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Washington D.C.
Thursday, May 23, 2024

​Revised Greenhouse Gas Reduction Strategy for Global Shipping Adopted

IMO remains committed to reducing GHG emissions from international shipping and, as a matter of urgency, aims to phase them out as soon as possible, while promoting a just and equitable transition.  

Member States of the International Maritime Organization (IMO), meeting at the Marine Environment Protection Committee (MEPC 80), have adopted the 2023 IMO Strategy on Reduction of GHG Emissions from Ships, with enhanced targets to tackle harmful emissions.

The revised IMO GHG Strategy includes an enhanced common ambition to reach net-zero GHG emissions from international shipping close to 2050, a commitment to ensure an uptake of alternative zero and near-zero GHG fuels by 2030, as well as indicative check-points for 2030 and 2040.

IMO Secretary-General Kitack Lim said:

“The adoption of the 2023 IMO Greenhouse Gas Strategy is a monumental development for IMO and opens a new chapter towards maritime decarbonization. At the same time, it is not the end goal, it is in many ways a starting point for the work that needs to intensify even more over the years and decades ahead of us. However, with the Revised Strategy that you have now agreed on, we have a clear direction, a common vision, and ambitious targets to guide us to deliver what the world expects from us.”

“Above all, it is particularly meaningful, to have unanimous support from all Member States. In this regard, I believe that we have to pay more attention to support developing countries, in particular SIDS and LDCs, so that no one is left behind,” he said.

IMO is the United Nations specialized agency with responsibility for developing global standards for shipping and supporting countries to implement those rules.

Elements of the Strategy are outlined below:

2023 IMO Strategy on Reduction of GHG Emissions from Ships

The 2023 IMO Strategy on Reduction of GHG Emissions from Ships (the 2023 IMO GHG Strategy) represents the continuation of work by IMO as the appropriate international body to address greenhouse gas (GHG) emissions from international shipping.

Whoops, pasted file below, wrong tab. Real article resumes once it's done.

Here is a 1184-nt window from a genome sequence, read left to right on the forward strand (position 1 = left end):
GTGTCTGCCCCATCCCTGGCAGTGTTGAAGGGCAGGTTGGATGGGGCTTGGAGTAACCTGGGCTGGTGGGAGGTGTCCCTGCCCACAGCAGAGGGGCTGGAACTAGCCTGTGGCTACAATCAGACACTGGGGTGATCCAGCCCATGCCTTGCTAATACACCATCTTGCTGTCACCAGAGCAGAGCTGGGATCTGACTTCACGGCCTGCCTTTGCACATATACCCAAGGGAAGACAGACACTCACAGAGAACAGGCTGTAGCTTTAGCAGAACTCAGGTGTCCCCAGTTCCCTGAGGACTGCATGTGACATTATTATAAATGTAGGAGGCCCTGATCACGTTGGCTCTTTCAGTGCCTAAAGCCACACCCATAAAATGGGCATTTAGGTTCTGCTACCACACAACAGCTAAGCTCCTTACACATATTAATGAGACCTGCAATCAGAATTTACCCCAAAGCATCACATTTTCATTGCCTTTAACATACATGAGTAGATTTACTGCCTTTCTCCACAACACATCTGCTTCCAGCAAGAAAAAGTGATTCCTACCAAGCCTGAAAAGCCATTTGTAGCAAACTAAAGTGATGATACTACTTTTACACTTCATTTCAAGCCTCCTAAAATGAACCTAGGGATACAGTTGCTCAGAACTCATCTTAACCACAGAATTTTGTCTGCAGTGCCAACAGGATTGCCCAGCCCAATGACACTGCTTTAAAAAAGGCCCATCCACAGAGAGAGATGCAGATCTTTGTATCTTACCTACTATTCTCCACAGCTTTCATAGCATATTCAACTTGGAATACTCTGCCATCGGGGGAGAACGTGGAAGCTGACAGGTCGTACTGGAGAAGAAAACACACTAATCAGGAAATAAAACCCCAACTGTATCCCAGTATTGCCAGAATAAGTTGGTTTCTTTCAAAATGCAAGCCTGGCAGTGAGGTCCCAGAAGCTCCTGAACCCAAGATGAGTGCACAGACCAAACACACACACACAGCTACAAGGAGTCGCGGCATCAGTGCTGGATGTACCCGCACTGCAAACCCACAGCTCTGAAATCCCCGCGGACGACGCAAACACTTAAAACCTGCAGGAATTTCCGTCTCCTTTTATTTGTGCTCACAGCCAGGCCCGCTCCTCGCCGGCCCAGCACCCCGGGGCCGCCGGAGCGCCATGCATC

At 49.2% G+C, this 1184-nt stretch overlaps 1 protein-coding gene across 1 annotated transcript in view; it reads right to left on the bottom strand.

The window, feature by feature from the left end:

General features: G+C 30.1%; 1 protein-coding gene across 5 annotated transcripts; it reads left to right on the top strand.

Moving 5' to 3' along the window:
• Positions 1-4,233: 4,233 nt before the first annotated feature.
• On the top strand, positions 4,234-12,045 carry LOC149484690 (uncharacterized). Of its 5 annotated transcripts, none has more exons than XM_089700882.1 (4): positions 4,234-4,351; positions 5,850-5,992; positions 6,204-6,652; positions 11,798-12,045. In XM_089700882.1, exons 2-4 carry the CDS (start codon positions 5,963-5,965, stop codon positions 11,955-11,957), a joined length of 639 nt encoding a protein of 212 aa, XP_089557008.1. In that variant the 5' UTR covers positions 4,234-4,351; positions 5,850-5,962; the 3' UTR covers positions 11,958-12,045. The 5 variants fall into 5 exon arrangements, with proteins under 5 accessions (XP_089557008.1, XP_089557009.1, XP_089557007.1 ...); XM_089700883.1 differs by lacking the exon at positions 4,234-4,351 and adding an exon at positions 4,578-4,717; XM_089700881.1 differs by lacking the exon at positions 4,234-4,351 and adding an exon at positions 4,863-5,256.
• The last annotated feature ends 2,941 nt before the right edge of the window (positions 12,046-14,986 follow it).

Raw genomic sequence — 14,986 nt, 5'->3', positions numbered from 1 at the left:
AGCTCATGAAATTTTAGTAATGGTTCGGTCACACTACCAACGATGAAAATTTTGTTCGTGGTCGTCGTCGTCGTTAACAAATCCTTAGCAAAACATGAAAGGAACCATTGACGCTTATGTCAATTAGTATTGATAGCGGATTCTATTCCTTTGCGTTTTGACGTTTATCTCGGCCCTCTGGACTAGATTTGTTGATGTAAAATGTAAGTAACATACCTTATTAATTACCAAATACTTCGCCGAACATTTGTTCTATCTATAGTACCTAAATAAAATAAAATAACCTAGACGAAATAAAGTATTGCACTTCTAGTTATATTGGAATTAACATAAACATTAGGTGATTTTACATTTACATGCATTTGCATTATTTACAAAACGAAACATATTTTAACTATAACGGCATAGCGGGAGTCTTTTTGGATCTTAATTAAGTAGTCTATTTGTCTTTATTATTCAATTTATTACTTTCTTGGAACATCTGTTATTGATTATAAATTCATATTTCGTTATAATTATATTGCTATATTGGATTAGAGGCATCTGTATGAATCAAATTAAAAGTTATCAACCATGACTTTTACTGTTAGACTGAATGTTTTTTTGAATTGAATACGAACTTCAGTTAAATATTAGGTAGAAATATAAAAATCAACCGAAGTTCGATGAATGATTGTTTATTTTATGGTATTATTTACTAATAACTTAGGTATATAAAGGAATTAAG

Vision

IMO remains committed to reducing GHG emissions from international shipping and, as a matter of urgency, aims to phase them out as soon as possible, while promoting, in the context of this Strategy, a just and equitable transition.

Levels of ambition

Levels of ambition directing the 2023 IMO GHG Strategy are as follows:

.1         carbon intensity of the ship to decline through further improvement of the energy efficiency for new ships 

to review with the aim of strengthening the energy efficiency design requirements for ships;

.2         carbon intensity of international shipping to decline 

to reduce CO2 emissions per transport work, as an average across international shipping, by at least 40% by 2030, compared to 2008;

.3         uptake of zero or near-zero GHG emission technologies, fuels and/or energy sources to increase 

uptake of zero or near-zero GHG emission technologies, fuels and/or energy sources to represent at least 5%, striving for 10%, of the energy used by international shipping by 2030; and

.4       GHG emissions from international shipping to reach net zero 

to peak GHG emissions from international shipping as soon as possible and to reach net-zero GHG emissions by or around, i.e. close to 2050, taking into account different national circumstances, whilst pursuing efforts towards phasing them out as called for in the Vision consistent with the long-term temperature goal set out in Article 2 of the Paris Agreement.

Indicative checkpoints

Indicative checkpoints to reach net-zero GHG emissions from international shipping:

.1 to reduce the total annual GHG emissions from international shipping by at least 20%, striving for 30%, by 2030, compared to 2008; and

.2 to reduce the total annual GHG emissions from international shipping by at least 70%, striving for 80%, by 2040, compared to 2008.

Basket of candidate mid-term GHG reduction measures

The 2023 GHG Strategy states that a basket of candidate measure(s), delivering on the reduction targets, should be developed and finalized comprised of both:

  1. a technical element, namely a goal-based marine fuel standard regulating the phased reduction of the marine fuel’s GHG intensity; and
  2. an economic element, on the basis of a maritime GHG emissions pricing mechanism.

The candidate economic elements will be assessed observing specific criteria to be considered in the comprehensive impact assessment, with a view to facilitating the finalization of the basket of measures.

The mid-term GHG reduction measures should effectively promote the energy transition of shipping and provide the world fleet a needed incentive while contributing to a level playing field and a just and equitable transition.

Impacts on States

The strategy says that the impacts on States of a measure/combination of measures should be assessed and taken into account as appropriate before adoption of the measure in accordance with the Revised procedure for assessing impacts on States of candidate measures. Particular attention should be paid to the needs of developing countries, especially SIDS and LDCs.